Anyone who says they haven’t been challenged in life, simply has not lived. After all, isn’t it within all the challenges that we truly grow? I have been so fortunate to work for decades in film, television, music and technology where I have garnered many awards and accolades. However, when I look back, it’s the challenges and triumphing over the countless obstacles that I remember most and not the awards that quickly tarnish on the shelf. This past year has been beyond difficult for so many people around the world, to say the least. On the business front, in my case, we were producing a feature film that ultimately had to shutdown due to the Covid lockdowns in California. This production was challenging as is without a pandemic as our main locations was in the Angeles Crest Forest at the 8,000 foot level. The weather kept changing on us constantly and we had so many contingency plans in place that went from sunny to snowing that we were constantly relying on our amazing team to adjust in all the madness. Ultimately, with only a few days left of production, we were forced by the government mandates to shutdown. That production was a test of leadership, perseverance, and the power of never giving up. During the lockdowns and over the coming months, we prepared Covid plans and protocols in order to go back to work safely and it was grueling for so many people to figure it all out in the middle of their own struggles. Just as we were prepared to roll again in 72 hours, our key location in the Angeles Crest was in the path of the very large forest fires and evacuations were in place. Once again, with only 72 hours before filming and approvals, we had to find another location which was found at 4am and available. Fortunately, for us, we had an incredible team/crew and we were one of a few independent films that was able to successfully finish production and we now have a film to show for it that is forever part of history. The next chapter of my life is currently being written in my company, the Brave Road. The big shift in thinking came during my last company, Bishop-Lyons which had a first look and production deal with ITV Studios. During that tenure, I kept reflecting on what if I was able to help change the way we finance and produce film and television? What if I could help be a driver of positive systemic change in our industry? What if we create meaningful entertainment with the purpose of driving social change, instead of just funding a film or television for the sake of entertainment? This would all be a huge risk but a fire had started inside me long ago that I couldn’t ignore any longer and I needed to pursue it. Film and television has always had these types of projects but why does it take a decade or more to get them made? Why isn’t there sustainable initiatives that bring together ecosystems for positive change? Jeff Skoll’s Foundation and production company, Participant Media was an inspiration for me as well and I believe the Brave Road can pave the way for lasting impact. Whether it is in our current television series around Foster Care called HOPE TOWN in partnership with Al Roker Entertainment or the work we do with brands like Toyota Tsusho to promote positive social impact. I believe in the power of my 3 C’s as I like to say: Compassion, Cause and Collaboration.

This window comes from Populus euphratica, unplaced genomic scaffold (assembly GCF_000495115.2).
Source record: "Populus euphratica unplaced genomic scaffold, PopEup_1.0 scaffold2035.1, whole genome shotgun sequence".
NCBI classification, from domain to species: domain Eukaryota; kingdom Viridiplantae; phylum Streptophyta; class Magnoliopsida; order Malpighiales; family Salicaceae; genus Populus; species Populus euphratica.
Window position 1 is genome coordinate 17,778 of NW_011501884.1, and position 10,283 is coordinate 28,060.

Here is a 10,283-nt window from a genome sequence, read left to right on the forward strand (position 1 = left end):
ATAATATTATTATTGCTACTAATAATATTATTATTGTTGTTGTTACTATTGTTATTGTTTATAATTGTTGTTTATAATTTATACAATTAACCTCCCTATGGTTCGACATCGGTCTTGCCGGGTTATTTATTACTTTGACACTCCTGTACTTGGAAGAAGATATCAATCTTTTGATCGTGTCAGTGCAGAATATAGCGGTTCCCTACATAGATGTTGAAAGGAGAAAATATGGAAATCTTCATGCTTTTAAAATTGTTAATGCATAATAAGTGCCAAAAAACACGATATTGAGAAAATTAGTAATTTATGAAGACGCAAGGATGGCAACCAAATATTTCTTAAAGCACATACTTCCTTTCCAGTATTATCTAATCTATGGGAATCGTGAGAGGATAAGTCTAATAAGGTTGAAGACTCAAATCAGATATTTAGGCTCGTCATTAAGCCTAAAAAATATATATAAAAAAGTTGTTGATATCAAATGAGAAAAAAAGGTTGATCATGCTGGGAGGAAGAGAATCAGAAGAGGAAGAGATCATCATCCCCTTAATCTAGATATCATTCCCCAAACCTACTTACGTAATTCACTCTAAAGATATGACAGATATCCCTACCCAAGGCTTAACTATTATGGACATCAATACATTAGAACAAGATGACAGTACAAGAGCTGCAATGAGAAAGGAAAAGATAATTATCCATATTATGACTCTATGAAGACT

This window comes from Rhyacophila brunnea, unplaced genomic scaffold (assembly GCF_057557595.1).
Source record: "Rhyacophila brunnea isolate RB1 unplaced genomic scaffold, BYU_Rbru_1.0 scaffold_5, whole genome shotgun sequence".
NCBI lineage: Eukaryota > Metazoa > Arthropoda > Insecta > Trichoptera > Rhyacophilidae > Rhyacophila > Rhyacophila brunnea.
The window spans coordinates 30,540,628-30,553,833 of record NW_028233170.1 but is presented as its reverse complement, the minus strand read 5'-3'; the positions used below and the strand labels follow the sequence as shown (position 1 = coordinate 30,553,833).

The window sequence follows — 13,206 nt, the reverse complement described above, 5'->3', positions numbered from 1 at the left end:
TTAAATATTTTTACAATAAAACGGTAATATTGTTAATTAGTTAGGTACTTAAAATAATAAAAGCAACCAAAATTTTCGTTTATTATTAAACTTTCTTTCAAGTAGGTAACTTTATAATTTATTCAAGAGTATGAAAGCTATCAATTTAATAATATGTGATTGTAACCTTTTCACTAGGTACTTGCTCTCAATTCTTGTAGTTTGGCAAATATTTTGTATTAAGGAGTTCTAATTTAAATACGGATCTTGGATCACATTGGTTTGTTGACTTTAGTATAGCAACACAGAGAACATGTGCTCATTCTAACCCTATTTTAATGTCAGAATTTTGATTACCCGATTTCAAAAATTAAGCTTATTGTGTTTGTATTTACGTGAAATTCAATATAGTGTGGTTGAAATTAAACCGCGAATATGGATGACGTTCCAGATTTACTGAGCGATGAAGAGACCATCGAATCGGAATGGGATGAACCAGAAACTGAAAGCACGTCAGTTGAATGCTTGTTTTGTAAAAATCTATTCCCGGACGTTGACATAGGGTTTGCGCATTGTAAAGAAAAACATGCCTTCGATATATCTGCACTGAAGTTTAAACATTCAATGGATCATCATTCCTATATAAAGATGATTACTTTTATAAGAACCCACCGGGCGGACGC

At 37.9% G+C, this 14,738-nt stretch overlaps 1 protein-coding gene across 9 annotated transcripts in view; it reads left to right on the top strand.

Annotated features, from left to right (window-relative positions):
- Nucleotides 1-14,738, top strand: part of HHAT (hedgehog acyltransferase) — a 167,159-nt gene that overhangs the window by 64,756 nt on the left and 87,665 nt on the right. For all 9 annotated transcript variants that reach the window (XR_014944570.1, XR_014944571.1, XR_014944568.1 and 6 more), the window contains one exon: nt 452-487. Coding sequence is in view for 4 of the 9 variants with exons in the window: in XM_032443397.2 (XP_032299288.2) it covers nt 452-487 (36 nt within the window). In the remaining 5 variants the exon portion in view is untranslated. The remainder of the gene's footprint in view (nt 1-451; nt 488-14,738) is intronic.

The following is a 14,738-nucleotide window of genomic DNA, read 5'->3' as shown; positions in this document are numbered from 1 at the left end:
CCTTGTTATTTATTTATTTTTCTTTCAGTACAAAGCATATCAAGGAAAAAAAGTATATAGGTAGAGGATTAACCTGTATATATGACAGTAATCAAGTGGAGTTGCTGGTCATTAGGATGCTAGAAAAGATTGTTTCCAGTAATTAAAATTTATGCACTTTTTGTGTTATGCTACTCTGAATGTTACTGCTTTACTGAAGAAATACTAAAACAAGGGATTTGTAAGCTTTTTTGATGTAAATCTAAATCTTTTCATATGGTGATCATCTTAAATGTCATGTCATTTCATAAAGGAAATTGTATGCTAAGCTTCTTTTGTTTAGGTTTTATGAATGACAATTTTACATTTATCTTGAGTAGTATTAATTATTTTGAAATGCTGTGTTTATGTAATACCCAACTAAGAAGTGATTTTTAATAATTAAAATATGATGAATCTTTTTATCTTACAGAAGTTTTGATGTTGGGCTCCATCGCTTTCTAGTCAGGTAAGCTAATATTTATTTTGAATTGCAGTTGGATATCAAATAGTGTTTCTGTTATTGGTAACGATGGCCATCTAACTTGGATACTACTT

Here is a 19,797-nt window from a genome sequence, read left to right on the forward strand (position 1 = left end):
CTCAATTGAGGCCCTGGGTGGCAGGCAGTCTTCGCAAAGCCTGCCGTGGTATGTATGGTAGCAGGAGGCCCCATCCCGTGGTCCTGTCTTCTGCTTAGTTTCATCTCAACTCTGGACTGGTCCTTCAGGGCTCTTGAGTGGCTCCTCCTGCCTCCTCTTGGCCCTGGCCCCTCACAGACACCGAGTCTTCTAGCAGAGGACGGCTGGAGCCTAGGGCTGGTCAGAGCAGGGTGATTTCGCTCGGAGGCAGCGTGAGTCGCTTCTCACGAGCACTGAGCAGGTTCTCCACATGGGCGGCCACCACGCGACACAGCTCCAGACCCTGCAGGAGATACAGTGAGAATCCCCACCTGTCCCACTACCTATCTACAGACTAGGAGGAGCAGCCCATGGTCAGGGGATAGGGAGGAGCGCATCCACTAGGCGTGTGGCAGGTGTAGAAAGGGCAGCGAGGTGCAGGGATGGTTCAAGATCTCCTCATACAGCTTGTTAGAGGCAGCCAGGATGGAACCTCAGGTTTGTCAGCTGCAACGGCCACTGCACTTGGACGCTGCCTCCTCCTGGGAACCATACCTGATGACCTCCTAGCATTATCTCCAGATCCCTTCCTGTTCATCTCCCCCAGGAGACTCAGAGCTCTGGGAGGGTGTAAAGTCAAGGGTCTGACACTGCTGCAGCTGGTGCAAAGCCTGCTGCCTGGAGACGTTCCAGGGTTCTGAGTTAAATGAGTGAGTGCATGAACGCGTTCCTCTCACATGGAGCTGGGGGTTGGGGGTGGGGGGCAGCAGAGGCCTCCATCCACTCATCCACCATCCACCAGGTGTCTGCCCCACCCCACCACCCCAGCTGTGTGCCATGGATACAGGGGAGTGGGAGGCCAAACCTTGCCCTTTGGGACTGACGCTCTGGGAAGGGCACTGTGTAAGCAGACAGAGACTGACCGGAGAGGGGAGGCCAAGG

Let’s say your best friend was visiting the area and you wanted to show them the best time ever. Where would you take them? Give us a little itinerary – say it was a week long trip, where would you eat, drink, visit, hang out, etc.
Pandemic aside, if a best friend is visiting the city, I would bring them to Shutters or Hotel Casa Del Mar in Santa Monica to take in the beach and enjoyable properties. From there, we would head up the coast to Santa Barbara to hit a vineyard and/or a walk in the Douglas Family Preserve in Santa Barbara – it’s a wonderful walk in nature near beachside cliffs. We would then finish off the day back in Hollywood for sunset at Yamashiro’s to take in the view of the city and then, we would of course, end up at my place in our own magical backyard oasis for fun, music and drinks. The Shoutout series is all about recognizing that our success and where we are in life is at least somewhat thanks to the efforts, support, mentorship, love and encouragement of others. So is there someone that you want to dedicate your shoutout to?
I’d like to give a shoutout to the following people: My Mom and Dad for giving me the support and opportunity to learn, love and grow into the the man I am today Harmon Parker, a CNN hero and friend, who builds bridges in Africa – he helped inspire my new company, the Brave Road The book, Leaving Microsoft to Change the World by John Wood that planted the seeds of doing good works through business
Production Photo Stills by Ashly Covington